A magistrate judge, ruling the city’s ban likely violated the First Amendment, recommended to the district court that the ordinance be killed.

Original here

It Is Scientifically Proven that Media Affects You

Word Hid In psalm-119-11

I’ve been writing about the Christian approach to pop culture and entertainment for close to two years now.During that time, I have several times had people claim, either in comments on my writing or in personal discussions, that certain kinds of trash in media, whether it be nudity, profanity, or worldview issues “don’t affect” them.  I find it interesting that people claim that.  Because scientific studies – secular scientific studies, no less – prove that they do.  Allow me to explain.

Social scientists have been studying media affects for several years.  Studies like this became popular as early as the 1920s, when many people, especially parents, were worried about the effects that gangster movies might be having on their children.  There were some errors in the assumptions of some of these early studies, but they paved the way for some truly remarkable studies carried out by a social scientist by the name of Dr. Gerbner.  Dr. Gerbner was originally focused on finding out if violent depictions in television had any impact on people’s behavior (it does, by the way, although not to the radical degree that some claim).  Later, however, he developed a theory that shows unequivocally that entertainment shapes our worldview—media cultivation theory.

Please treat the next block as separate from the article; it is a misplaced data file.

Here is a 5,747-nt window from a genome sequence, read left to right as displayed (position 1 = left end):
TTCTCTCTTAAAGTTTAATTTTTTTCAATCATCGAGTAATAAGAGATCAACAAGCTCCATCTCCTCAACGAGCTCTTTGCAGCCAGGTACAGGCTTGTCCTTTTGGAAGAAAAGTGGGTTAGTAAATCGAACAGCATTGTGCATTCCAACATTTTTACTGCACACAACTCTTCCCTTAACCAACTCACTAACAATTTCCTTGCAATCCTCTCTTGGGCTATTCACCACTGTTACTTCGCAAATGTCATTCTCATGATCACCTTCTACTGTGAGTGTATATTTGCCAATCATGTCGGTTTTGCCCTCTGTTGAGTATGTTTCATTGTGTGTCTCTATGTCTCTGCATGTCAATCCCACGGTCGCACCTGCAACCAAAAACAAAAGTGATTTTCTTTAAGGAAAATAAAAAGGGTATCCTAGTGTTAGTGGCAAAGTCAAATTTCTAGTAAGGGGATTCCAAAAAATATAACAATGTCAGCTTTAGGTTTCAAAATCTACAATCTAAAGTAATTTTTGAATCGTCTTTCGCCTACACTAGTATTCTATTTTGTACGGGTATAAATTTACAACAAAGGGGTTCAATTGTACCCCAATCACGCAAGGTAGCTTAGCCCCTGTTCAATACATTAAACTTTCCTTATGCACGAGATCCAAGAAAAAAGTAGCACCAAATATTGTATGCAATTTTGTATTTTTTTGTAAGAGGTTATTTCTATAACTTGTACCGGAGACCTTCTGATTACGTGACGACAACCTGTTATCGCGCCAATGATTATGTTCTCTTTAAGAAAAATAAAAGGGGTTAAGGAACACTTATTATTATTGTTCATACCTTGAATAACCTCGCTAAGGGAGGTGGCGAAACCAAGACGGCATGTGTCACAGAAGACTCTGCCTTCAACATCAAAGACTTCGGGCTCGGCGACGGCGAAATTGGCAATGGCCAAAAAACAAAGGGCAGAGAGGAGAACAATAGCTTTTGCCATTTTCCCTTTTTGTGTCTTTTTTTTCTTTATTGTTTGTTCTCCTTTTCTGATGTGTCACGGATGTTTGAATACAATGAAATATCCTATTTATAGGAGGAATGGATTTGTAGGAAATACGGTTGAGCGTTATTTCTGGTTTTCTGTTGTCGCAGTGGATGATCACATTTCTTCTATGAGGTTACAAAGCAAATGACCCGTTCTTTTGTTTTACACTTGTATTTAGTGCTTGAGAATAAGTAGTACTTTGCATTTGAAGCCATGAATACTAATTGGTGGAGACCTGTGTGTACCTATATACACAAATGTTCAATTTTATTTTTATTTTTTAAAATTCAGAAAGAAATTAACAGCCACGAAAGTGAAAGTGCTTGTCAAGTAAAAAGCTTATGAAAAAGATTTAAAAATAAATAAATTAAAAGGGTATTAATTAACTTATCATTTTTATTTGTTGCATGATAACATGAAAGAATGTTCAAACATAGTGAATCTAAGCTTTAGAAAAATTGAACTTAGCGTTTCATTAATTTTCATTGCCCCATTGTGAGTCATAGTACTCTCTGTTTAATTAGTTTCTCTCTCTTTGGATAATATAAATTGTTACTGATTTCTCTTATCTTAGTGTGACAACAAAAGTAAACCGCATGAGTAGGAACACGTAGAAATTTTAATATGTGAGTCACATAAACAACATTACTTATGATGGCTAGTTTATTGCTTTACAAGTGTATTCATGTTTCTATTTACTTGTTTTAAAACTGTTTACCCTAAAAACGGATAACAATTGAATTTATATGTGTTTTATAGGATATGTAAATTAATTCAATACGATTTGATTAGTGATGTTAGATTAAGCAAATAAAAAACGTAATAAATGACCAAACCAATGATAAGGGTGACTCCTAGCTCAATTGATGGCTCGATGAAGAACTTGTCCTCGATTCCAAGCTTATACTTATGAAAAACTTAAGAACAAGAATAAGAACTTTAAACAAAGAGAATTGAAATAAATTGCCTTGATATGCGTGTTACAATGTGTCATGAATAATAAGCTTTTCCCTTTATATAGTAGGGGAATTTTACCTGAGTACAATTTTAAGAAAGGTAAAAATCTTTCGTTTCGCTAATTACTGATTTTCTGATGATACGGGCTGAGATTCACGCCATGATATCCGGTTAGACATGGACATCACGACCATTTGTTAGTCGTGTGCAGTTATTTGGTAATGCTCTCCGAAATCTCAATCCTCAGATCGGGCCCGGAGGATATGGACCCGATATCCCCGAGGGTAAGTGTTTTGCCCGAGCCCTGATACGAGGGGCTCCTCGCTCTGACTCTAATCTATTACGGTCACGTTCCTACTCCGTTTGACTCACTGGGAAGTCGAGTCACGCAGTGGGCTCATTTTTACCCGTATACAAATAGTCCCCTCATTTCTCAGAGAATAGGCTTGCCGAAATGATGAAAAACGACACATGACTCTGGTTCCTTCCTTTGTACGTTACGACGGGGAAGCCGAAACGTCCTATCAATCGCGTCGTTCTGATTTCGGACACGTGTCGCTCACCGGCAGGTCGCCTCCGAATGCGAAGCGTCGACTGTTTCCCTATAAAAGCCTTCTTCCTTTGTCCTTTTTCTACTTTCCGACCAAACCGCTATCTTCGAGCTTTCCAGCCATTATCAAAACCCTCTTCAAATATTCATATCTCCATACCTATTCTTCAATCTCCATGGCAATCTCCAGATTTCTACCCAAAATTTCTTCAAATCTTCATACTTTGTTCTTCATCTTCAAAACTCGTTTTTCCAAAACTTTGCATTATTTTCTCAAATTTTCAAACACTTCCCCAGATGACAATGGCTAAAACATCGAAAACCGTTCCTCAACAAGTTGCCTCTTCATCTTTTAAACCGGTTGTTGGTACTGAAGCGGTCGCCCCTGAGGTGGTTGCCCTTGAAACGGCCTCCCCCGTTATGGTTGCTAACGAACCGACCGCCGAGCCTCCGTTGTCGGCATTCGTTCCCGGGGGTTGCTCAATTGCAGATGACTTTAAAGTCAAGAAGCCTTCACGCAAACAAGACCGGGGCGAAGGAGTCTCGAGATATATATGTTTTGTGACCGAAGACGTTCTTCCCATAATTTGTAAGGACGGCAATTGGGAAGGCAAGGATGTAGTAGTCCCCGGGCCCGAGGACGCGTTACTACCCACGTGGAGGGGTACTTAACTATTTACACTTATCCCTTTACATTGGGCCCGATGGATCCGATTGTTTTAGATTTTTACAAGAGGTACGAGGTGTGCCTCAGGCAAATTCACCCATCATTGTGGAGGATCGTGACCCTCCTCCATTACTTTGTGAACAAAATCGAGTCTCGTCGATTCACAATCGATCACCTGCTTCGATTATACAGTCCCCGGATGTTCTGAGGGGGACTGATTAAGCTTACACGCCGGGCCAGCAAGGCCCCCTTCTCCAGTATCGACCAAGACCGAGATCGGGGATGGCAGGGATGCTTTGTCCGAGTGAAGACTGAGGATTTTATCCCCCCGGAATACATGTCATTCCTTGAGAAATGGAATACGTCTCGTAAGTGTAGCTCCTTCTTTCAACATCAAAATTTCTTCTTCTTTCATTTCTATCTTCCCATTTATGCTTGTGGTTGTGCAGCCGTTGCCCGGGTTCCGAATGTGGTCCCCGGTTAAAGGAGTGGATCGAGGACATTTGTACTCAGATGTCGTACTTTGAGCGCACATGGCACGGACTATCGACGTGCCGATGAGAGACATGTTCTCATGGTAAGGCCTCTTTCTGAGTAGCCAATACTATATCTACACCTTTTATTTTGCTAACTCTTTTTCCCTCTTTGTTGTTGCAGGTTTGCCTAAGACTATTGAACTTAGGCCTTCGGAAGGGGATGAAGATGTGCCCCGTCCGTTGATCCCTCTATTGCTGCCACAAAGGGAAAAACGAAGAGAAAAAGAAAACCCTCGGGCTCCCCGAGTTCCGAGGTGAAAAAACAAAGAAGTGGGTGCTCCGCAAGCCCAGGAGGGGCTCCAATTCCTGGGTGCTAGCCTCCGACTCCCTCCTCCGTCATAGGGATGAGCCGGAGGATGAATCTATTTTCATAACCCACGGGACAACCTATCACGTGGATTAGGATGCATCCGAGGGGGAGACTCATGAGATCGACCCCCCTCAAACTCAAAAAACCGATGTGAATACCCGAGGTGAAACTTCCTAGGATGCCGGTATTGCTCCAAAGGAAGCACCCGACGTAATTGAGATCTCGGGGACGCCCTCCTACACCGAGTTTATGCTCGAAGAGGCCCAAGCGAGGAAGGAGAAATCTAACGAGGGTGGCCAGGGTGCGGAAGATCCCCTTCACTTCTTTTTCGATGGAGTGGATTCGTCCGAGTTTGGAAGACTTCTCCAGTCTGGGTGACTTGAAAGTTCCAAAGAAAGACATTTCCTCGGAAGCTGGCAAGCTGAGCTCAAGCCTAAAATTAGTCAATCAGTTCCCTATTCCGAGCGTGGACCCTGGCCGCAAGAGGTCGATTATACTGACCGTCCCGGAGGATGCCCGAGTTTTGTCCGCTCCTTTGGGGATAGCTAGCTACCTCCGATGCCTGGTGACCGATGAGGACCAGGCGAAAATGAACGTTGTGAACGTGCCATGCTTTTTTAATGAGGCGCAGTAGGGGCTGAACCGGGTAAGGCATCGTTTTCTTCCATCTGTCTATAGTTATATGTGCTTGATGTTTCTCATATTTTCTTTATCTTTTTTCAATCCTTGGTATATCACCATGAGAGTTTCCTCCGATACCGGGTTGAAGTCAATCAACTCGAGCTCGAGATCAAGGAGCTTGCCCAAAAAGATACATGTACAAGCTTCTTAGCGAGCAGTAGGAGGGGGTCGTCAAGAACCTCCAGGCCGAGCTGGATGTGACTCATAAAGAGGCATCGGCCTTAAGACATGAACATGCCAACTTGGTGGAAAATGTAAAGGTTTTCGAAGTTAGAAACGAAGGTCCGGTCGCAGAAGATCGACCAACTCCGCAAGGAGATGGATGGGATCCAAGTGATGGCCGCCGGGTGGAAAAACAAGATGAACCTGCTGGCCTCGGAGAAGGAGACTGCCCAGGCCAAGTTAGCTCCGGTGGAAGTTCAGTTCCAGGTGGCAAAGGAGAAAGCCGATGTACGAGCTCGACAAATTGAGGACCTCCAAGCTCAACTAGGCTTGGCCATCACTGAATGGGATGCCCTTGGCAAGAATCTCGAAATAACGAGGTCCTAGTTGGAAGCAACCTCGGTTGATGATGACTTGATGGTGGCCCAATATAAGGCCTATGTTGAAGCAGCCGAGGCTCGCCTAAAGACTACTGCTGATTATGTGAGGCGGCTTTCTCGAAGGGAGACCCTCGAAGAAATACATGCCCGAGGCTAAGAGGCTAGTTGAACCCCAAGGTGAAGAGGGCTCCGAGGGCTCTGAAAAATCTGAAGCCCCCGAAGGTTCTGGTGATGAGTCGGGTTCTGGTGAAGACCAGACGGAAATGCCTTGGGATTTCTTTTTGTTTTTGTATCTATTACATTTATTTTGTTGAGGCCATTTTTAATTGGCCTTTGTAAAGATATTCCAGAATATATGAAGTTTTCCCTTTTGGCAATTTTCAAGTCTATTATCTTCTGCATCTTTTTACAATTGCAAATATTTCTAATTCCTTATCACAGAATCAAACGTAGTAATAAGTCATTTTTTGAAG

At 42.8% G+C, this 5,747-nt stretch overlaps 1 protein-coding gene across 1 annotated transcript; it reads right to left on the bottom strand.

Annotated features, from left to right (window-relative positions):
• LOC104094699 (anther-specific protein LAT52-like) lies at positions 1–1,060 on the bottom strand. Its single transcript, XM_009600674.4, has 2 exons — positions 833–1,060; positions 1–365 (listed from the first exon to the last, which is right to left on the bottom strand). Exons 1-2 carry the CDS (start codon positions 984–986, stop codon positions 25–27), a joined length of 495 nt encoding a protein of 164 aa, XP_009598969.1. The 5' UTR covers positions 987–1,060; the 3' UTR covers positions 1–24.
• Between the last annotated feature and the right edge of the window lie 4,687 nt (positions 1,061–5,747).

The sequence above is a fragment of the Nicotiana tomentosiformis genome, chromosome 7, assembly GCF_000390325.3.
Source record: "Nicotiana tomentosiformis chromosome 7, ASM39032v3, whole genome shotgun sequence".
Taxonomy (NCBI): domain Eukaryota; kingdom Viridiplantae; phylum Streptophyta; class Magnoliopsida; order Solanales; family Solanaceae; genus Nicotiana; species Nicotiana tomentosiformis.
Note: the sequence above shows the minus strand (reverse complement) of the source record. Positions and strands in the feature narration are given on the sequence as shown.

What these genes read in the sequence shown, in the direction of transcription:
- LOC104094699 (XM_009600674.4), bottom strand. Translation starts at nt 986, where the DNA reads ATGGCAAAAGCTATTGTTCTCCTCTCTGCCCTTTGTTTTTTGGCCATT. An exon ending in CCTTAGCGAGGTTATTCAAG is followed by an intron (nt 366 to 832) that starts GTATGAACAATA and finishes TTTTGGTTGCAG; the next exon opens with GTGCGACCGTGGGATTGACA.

A lot of Dr. Gerbner’s research involved children.  These studies did not.  Instead, when studying media cultivation, he studied adults.  What he found was that heavy viewers of television described reality is being very close to the world that is depicted on television.  Light viewers, on the other hand, did not.  This is exactly why Dr. Gerbner said that media “bends, blurs, and blends” our perception of reality, especially because television is not real life.  People aren’t dying for sex three times a day.  Not everyone sleeps around with strangers.  Everyone doesn’t swear one hundred times in two hours.   But because this is what we’re seeing on television, and because it shapes our worldview, then all of a sudden those activities, and especially ones that we might say “aren’t so bad” seem completely acceptable and even good.  This is why Dr. Gerbner said that whoever controls the stories of a culture, controls that culture.

And this isn’t the only study done on media effects that reveals worldview-shaping properties.  Dr. Susan Sarapin, who was once a professor at Purdue University, did a study that revealed that people who watch violent cop dramas such as CSI and Cold Case believed in greater amounts of crime in the real world, especially when compared with people who did not watch those programs.